“Watch your tone!”
If you ever heard this as a child, then you probably know that someone—most likely a parent or teacher—felt that you were “talking back” or had an “attitude.” Maybe your words—or, more precisely, your tone—came off as disrespectful or arrogant.
Little changes in the way we say things can radically change our tones, and therefore the way people perceive our words.
But writing isn’t much different—through your choice of words, point of view, and other factors, you can influence the tone and mood of your text.
What is Tone?
In writing, tone refers to the attitude or overall character of a piece. It’s often reflective of the speaker’s attitude or feelings toward a subject.
Mood, on the other hand, refers to the effect a piece of writing has on the reader. A story’s tone can often help build its mood.
There are hundreds of ways to convey one single idea—how you choose to do it is your personal choice, and it will reflect the overall tone of your writing.
Tone can be described by just about every adjective under the sun. Some examples include:
For more adjectives that can describe tone, download our list of 101 words to describe tone.
Purpose of Tone
Tone has the power to influence your readers’ emotions, as well as the way they perceive your characters and story.
The tone you choose will help set the mood for your work, but you don’t have to stick with just one for your entire story.
Tone can change in an instant, or gradually transition. It’s up to you how your story will be conveyed and perceived.
How to Create Tone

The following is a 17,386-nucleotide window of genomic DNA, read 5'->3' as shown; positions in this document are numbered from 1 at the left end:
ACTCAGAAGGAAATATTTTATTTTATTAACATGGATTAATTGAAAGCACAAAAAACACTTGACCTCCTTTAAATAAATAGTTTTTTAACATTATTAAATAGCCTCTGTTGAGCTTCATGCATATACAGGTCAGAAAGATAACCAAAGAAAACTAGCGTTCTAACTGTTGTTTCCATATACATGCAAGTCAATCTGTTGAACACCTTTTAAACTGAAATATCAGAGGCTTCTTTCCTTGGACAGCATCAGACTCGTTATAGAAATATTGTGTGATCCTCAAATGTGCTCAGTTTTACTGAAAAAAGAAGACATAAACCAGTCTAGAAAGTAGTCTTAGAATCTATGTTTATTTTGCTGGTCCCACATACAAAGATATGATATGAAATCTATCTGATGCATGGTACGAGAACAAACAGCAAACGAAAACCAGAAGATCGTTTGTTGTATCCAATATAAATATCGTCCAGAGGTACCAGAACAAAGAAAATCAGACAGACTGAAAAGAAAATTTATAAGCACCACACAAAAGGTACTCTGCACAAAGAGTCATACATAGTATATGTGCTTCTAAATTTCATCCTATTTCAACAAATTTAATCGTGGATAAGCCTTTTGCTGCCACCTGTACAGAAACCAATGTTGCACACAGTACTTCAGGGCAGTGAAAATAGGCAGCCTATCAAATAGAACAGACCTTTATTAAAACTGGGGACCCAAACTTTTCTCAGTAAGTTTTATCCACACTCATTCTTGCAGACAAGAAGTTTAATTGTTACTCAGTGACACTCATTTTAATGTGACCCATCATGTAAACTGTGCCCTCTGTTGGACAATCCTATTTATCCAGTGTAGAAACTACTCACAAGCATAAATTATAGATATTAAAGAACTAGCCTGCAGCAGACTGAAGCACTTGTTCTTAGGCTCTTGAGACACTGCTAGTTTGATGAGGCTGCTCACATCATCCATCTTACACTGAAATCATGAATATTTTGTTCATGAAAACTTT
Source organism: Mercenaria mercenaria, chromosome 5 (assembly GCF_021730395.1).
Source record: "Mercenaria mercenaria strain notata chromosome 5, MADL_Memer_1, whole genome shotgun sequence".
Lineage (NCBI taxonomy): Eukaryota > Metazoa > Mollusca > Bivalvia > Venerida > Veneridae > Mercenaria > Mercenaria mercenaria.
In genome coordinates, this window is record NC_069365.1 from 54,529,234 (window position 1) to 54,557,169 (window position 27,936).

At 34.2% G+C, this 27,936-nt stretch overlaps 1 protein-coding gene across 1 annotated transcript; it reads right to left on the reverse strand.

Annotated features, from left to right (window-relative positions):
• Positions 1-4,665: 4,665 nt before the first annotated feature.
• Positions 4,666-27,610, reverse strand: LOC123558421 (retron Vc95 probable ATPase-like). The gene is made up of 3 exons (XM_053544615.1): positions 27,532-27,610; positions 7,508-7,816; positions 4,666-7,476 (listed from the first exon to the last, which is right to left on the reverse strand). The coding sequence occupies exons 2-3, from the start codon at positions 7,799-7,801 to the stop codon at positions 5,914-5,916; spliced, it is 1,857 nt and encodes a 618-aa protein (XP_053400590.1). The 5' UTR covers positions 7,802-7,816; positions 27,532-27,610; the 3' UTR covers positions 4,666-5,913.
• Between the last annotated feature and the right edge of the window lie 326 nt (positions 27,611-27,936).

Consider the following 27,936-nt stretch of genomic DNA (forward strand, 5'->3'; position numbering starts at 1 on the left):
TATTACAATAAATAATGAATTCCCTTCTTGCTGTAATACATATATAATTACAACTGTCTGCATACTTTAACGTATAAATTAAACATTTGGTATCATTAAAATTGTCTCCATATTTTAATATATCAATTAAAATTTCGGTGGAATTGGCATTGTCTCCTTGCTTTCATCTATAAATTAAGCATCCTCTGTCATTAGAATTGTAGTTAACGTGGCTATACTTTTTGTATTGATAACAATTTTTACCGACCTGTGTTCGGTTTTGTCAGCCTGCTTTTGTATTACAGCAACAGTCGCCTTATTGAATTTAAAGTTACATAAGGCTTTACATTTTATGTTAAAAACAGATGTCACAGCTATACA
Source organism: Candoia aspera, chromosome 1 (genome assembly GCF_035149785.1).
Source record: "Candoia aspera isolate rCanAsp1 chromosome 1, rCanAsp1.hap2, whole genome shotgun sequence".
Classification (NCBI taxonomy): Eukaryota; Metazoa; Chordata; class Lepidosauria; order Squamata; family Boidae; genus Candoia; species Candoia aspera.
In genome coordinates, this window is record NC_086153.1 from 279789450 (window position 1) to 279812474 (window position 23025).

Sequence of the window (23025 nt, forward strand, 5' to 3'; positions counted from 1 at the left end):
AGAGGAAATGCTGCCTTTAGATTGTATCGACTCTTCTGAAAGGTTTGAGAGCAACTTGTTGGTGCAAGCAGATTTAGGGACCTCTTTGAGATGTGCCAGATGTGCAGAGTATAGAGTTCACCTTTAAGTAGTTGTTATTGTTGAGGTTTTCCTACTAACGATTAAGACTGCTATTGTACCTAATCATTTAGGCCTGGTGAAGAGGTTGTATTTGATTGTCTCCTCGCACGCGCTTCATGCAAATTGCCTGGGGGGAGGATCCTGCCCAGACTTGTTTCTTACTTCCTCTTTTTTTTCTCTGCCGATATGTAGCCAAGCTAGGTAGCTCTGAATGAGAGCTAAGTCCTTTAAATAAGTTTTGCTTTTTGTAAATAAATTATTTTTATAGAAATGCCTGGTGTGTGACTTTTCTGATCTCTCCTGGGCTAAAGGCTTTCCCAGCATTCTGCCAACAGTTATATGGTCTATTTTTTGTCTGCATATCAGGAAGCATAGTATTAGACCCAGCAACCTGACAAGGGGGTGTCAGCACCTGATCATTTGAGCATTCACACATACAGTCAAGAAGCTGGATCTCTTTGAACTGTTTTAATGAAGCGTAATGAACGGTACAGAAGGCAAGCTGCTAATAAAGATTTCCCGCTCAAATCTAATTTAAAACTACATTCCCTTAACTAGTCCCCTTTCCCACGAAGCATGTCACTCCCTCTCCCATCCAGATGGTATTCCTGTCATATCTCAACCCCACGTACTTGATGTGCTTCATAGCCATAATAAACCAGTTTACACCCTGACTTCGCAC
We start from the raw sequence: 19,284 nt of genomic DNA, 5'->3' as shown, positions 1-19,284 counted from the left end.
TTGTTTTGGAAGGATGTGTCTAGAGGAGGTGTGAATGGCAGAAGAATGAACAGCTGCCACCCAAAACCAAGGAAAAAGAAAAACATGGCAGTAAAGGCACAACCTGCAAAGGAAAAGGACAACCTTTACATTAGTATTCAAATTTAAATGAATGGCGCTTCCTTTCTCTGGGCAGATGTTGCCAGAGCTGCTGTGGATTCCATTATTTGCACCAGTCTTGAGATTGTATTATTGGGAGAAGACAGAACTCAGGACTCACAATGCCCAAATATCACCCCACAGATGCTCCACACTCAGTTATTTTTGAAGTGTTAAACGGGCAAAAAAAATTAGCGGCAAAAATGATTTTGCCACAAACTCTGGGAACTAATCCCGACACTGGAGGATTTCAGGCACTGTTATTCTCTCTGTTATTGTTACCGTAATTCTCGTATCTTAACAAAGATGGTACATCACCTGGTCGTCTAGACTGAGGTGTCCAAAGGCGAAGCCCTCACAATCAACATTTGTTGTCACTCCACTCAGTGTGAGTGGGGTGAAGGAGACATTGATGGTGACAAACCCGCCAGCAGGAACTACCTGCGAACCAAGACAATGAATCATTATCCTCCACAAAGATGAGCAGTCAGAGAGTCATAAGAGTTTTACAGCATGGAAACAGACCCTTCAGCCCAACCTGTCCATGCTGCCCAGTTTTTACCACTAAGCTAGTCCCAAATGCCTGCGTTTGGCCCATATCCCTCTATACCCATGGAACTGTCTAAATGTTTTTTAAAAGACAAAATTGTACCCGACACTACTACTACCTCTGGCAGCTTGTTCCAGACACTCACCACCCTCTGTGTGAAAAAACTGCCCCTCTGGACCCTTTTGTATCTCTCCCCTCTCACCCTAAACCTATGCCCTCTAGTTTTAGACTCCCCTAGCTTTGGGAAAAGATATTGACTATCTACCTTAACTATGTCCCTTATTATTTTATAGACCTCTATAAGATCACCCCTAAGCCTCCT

Tone can be conveyed using several tools, but among the most effective are:
- Point of view
- Level of formality
Diction refers to the writer’s word choice, which helps to define their style and build the piece’s tone. Syntax, meanwhile, refers to the way a sentence is structured.
Ernest Hemingway, for example, was known for his short, declarative sentences, which helped to build the more direct, simple tone that characterizes his writing.
A story’s point of view can also influence its tone, because choosing a narrator is ultimately making a choice about how your story will be told and the voice that will tell it.
When writing, you should also match your level of formality with your intended audience and the subject matter. If you’re writing an expository piece, for example, and you want your work to be taken seriously, you should employ a more serious tone.
Examples of Tone in Literature
From A Clean, Well-Lighted Place by Ernest Hemingway
“It was late and everyone had left the café except an old man who sat in the shadow the leaves of the tree made against the electric light. In the daytime the street was dusty; but at night the dew settled the dust and the old man liked to sit late because he was deaf and now at night it was quiet and he felt the difference.”
In this excerpt, the tone is peaceful. It reflects the solitude of the old man, but doesn’t feel sad or lonely.
From The Glass Menagerie by Tennessee Williams:
“I didn’t go to the moon, I went much further—for time is the longest distance between two places.”
The tone here can be described as nostalgic, because the speaker seems to be longing for another time.
From Slaughterhouse-Five by Kurt Vonnegut:
“They saw Billy and the rest moving down there. The planes sprayed them with machine gun bullets but the bullets missed. Then they saw some other people moving down by the riverside. They hit some of them. So it goes.”
The tone in most of Slaughterhouse-Five can be described as deadpan or unemotional. As the speaker recalls gruesome scenes of senseless violence and death, he describes the horrors of war very matter-of-factly. As a result, the reader is left to feel the anger and disgust that is left out of the tone.
Watch Your Tone
The tone of your writing plays a key role in how it will be interpreted by readers.
By paying careful attention to your word choice, syntax, and diction, you can achieve your desired tone and make your writing more effective.
What are your favorite examples of tone in literature? Share them in the comments below!